Edith Spitzer studied chemistry and physics at the University of Vienna and received her doctorate in 1927; at that time she was the only woman studying such subjects there. Alfred Spitzer died in the spring of 1923. In 1924 she converted to Christianity, and in May 1925 became engaged to Friedrich (often referred to by Austrian friends and family as Fritz) Neumann, who was also a Christian convert. They met at a meeting of the Swedish Society for the Conversion of Jews to Christianity. Two years later, upon completing her doctorate, the couple was married on October 3, 1927.

Frederick Neumann was a student of the philosopher Martin Heidegger. Edith supported him while Friedrich Neumann continued his studies, eventually gaining a reputation as a biblical scholar. In 1934 Friedrich went to Zagreb, Yugoslavia, where he worked as a missionary, and was later joined by Edith. Two years later they returned to Vienna. In 1938 the couple, fearing the arrest of Friedrich Neumann, fled Vienna via the Danube, travelling for a month through Zagreb, northern Italy, and Paris before finally arriving in London with the help of the British Society. There they studied English until the Society offered Friedrich Neumann missionary work in Haifa, Palestine.

In 1948 the Neumanns immigrated to the United States, where they settled in New York. Edith Neumann had lost thirty-four family members due to Nazi persecution. She was able to bring a portion of her father's art collection to the U.S. Friedrich, now Frederick (often referred to by American friends as Fred) Neumann became the pastor of the Bushwick Congregational Church in Brooklyn, a position he held until his death. Edith Neumann worked as a bacteriologist at the Jewish Hospital in Brooklyn, before accepting a position as microbiologist at Maimonides Hospital, where she remained for the next 20 years.

After the death of Frederick Neumann in 1967, Edith Neumann moved to Manhattan and took a job as medical director of the Jetti Katz Clinical Laboratory. In 1982 she retired at the age of eighty, working on publishing her husband's sermons and having them translated into English. In 1983 she established the Frederick Neumann Memorial Lecture at Princeton Theological Seminary.

Edith Neumann donated several paintings from her father's collection to the Osterreichische Galerie and two more paintings by Kokoschka and Schiele to the Graphische Sammlung Albertina. In honor of her donations and work as a scientist, she was awarded the Austrian Cross of Honor for Science and Art First Class in 1998. The rest of the artwork that Edith Neumann inherited from her father was donated to Bard College. Edith Neumann died on June 29, 2002 one hundred years old.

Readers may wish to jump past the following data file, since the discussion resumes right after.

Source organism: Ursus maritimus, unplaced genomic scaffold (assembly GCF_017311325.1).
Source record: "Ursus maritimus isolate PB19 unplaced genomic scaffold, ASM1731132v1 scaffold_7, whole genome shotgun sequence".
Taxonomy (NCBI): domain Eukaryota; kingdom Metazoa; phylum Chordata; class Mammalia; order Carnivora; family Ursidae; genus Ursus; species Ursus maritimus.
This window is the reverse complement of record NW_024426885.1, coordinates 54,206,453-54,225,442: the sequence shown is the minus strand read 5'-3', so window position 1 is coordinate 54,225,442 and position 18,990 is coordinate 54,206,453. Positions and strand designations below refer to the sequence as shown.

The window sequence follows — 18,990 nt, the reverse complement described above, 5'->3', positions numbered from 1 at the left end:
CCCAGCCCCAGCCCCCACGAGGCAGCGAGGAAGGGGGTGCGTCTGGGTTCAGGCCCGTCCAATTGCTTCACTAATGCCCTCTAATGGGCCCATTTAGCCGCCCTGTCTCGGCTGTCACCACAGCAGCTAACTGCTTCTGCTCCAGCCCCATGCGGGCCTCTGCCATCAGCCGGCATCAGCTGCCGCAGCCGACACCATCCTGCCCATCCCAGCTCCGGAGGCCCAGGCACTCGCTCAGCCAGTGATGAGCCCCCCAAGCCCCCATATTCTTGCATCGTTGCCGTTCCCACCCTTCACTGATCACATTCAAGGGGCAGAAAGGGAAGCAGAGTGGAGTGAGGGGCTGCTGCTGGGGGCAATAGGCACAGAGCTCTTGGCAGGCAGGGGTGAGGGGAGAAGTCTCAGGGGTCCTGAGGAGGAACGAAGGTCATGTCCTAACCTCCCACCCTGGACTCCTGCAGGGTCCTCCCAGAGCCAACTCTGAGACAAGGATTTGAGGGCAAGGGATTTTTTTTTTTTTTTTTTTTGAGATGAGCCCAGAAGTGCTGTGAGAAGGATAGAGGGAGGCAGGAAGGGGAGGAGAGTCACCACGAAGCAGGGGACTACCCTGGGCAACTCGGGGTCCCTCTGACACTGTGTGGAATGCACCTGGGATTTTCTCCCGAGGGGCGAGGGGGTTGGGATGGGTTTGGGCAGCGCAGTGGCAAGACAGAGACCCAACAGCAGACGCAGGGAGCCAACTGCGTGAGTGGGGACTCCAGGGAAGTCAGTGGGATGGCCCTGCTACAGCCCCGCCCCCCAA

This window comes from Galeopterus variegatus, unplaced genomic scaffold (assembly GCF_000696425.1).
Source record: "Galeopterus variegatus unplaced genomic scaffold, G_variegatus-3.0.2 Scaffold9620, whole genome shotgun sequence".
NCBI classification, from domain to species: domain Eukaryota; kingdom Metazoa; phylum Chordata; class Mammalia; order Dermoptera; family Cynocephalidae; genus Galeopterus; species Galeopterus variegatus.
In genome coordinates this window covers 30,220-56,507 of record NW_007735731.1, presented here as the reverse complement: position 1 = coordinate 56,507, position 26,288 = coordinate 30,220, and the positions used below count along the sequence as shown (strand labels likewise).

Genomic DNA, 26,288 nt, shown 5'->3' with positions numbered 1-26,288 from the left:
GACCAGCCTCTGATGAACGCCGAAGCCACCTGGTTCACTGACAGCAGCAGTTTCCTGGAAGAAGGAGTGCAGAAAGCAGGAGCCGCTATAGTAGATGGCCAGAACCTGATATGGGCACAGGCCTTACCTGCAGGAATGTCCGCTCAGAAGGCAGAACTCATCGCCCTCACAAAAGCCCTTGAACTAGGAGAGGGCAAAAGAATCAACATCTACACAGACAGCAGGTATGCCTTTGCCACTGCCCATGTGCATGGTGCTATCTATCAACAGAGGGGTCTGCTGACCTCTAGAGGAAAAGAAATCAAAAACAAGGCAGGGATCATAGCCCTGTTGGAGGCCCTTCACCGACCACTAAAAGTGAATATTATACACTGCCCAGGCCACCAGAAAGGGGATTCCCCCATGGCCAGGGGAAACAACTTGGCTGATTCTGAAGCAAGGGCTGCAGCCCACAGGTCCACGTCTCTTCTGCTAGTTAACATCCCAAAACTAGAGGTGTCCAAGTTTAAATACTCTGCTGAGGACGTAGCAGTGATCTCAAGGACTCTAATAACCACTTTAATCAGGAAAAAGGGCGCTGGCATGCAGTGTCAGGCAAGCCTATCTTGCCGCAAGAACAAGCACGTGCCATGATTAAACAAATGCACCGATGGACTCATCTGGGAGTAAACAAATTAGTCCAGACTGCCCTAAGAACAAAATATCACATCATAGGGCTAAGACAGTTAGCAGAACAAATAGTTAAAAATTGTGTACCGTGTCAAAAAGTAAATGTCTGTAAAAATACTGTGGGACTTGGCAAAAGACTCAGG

4 Linear Feet


The Edith Neumann Collection describes the personal and professional life of the microbiologist Edith Neumann née Spitzer and several of her family members. Foremost her husband Frederick Neumann. The emigration from Austria and eventual immigration to the United States of Edith and Frederick Neumann is also documented here, as are significant events in her life. Documents in this collection include personal correspondence, official papers, notes, calendars, index cards, address books, photographs and other visual material, and clippings.


The collection is on nine reels of microfilm (MF 816):

  1. Reel 1: 1/2 - 1/27
  2. Reel 2: 1/28 - 1/67
  3. Reel 3: 1/68 - 1/85
  4. Reel 4: 1/86 - 2/33
  5. Reel 5: 2/34 - 2/39
  6. Reel 6: 3/1 - 3/5
  7. Reel 7: 3/6 - 3/9
  8. Reel 8: 3/10 - 3/25
  9. Reel 9: 4/1 - 4/35

Related Material

Edith Neumann's questionnaire is included in the Austrian Heritage Collection.

Separated Material

The Austrian Cross for Edith Neumann and a stamp with the letter S [for Spitzer?] were removed to the LBI Art and Objects Collection.

Processing Information

The arrangement of series and subseries was largely based on the organization found in the provisional item-level inventory for the collection, with efforts made to preserve the original organizational groups of the inventory.

Guide to the Papers of Edith Neumann (1902-2002) 1889-2002 AR 25262
Processed by Dianne Ritchey Oummia
© 2007
Language of description
Script of description
Language of description note
Description is in English.
Edition statement
This version was derived from EdithNeumann.xml

Revision Statements

  • 2010-03-23 : encoding of linking to digital objects from finding aid was changed from <extref> to <dao> through dao_conv.xsl
  • May 2008.: Microfilm inventory added.

Repository Details

Part of the Leo Baeck Institute Repository

15 West 16th Street
New York NY 10011 United States